In this Sept. 23, 1955, file photo, J.W. Milam, left, his wife, second left, Roy Bryant, far right, and his wife, Carolyn Bryant, sit together in a courtroom in Sumner, Miss. Bryant and his half-brother Milam were charged with murder but acquitted in the kidnap-torture slaying of 14-year-old black teen Emmett Till in 1955 after he allegedly whistled at Carolyn Bryant. The men later confessed in a magazine interview but weren’t retried; both are now dead. Citing “new information,” the U.S. Justice Department has reopened the investigation into Till’s death. (AP Photo, File)
In this 1955 file photo, Carolyn Bryant poses for a photo. A Justice Department report to Congress says the agency is reinvestigating the 1955 slaying of Emmett Till, a black teenager whose brutal killing in Mississippi after receiving what it calls “new information.” The report doesn’t say what any potential new evidence might be. But it follows the publication of a book which included passages where Donham, then known as Carolyn Bryant and a potential witness at the time, acknowledged lying. (AP Photo/Gene Herrick, File)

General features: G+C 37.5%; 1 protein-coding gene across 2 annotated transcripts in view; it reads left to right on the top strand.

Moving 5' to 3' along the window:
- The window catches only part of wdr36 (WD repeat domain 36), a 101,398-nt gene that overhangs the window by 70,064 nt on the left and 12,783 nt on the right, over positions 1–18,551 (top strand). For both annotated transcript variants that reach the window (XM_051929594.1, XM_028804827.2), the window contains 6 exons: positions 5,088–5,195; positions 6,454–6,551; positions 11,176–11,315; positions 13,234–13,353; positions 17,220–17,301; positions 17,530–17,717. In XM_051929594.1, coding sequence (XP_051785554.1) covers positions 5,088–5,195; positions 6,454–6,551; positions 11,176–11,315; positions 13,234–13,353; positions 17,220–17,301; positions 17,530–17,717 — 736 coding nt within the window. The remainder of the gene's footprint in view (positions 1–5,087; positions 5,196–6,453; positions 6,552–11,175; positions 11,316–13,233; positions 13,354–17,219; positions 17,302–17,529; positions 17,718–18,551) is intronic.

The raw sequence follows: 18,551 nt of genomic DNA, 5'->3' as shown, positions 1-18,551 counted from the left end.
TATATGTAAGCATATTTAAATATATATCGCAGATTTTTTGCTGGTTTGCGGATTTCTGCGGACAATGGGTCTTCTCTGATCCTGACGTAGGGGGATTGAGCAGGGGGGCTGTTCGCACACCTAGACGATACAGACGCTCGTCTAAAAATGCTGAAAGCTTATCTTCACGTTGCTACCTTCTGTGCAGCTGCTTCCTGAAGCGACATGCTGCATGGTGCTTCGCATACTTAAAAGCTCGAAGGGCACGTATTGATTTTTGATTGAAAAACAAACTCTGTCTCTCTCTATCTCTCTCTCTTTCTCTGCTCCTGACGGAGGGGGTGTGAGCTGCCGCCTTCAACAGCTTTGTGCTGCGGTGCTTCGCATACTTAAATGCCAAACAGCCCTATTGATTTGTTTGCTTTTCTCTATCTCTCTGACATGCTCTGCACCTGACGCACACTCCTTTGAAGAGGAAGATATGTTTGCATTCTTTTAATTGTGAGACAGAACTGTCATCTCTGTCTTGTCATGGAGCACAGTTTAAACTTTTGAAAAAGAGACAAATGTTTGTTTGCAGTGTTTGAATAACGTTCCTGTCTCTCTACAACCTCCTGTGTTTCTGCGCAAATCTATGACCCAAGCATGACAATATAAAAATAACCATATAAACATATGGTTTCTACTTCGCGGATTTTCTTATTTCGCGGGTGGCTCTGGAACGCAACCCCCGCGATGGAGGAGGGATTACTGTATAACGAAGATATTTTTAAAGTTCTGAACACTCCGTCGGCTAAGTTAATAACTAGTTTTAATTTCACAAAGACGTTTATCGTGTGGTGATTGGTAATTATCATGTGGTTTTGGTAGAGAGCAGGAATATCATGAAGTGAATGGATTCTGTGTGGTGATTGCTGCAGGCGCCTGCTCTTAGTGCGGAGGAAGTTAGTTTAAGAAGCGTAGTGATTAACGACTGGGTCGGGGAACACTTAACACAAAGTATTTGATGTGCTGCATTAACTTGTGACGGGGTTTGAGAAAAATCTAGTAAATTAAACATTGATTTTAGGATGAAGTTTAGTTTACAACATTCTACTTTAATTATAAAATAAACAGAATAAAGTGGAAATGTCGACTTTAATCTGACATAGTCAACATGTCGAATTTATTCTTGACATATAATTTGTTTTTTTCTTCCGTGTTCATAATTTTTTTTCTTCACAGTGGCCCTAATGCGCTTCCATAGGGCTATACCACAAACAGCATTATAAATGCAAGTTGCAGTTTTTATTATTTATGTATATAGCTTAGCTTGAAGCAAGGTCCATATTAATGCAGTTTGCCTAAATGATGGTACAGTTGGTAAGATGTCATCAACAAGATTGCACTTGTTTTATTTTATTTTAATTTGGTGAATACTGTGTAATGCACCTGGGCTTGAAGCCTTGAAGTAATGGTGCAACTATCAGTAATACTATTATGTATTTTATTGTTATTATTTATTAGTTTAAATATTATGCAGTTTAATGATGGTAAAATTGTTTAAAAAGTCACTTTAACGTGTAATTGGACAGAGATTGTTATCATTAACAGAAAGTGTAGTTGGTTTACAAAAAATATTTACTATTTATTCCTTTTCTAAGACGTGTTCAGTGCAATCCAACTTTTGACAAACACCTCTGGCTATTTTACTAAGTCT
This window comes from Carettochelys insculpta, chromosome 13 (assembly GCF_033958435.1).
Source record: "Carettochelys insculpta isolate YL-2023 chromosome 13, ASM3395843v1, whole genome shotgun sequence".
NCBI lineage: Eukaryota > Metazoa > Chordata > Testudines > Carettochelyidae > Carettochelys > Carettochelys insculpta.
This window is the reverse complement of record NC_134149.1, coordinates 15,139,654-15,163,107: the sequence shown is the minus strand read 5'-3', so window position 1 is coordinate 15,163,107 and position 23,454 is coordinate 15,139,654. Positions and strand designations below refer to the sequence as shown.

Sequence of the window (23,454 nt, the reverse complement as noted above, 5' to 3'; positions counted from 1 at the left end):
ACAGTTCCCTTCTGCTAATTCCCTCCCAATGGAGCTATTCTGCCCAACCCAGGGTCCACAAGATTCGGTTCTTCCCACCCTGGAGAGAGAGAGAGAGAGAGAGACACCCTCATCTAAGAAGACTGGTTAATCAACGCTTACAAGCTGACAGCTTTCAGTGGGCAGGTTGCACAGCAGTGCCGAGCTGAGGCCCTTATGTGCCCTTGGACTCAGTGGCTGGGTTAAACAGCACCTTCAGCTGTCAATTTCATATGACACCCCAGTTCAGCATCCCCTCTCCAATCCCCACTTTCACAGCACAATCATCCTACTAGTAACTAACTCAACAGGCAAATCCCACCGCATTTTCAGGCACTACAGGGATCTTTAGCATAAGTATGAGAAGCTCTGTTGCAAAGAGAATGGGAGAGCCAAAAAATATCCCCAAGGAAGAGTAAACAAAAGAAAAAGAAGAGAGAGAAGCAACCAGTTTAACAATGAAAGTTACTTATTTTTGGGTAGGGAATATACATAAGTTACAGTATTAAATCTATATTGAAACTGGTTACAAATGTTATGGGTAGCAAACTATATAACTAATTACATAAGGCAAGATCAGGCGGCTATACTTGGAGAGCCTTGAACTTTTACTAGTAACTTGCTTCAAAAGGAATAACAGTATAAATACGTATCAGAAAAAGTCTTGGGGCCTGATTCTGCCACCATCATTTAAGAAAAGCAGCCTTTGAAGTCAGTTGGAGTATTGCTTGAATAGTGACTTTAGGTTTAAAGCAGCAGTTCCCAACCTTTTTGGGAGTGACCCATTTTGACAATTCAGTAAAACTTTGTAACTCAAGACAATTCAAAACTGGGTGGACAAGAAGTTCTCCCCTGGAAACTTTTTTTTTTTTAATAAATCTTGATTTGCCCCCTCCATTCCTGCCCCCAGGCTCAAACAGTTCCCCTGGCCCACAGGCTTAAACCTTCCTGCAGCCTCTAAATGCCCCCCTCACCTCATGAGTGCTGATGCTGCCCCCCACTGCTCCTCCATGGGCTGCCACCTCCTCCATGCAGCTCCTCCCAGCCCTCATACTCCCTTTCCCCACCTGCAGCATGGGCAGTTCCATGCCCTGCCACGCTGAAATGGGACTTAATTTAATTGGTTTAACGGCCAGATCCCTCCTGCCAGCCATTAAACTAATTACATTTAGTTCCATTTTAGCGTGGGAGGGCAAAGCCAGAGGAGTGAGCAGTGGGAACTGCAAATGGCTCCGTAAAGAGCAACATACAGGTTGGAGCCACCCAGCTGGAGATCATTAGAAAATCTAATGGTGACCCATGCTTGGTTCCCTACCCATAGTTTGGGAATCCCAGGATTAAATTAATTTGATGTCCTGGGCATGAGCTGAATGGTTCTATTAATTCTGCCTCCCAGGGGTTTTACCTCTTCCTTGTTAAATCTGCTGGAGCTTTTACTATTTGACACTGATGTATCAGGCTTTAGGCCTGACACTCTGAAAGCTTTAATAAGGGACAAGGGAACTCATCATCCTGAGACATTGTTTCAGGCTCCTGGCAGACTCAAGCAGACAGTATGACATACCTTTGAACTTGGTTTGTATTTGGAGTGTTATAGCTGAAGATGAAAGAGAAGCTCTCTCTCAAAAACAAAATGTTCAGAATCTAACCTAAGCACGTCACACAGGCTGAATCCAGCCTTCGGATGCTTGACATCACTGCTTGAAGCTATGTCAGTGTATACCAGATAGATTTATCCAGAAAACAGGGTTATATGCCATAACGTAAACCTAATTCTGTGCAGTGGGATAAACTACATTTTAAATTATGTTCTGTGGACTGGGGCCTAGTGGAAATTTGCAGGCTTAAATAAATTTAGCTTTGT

This undated photo shows Emmett Louis Till, a 14-year-old black Chicago boy, who was kidnapped, tortured and murdered in 1955 after he allegedly whistled at a white woman in Mississippi. The federal government has reopened its investigation into the slaying of Till, the black teenager whose brutal killing in Mississippi helped inspire the civil rights movement more than 60 years ago. (AP Photo, File)
BIRMINGHAM, Ala. — A renewed investigation into the brutal slaying of Emmett Till was prompted by a 2017 book that revealed lies by a key figure in the 1955 case that helped build momentum for the civil rights movement, a federal official said Thursday.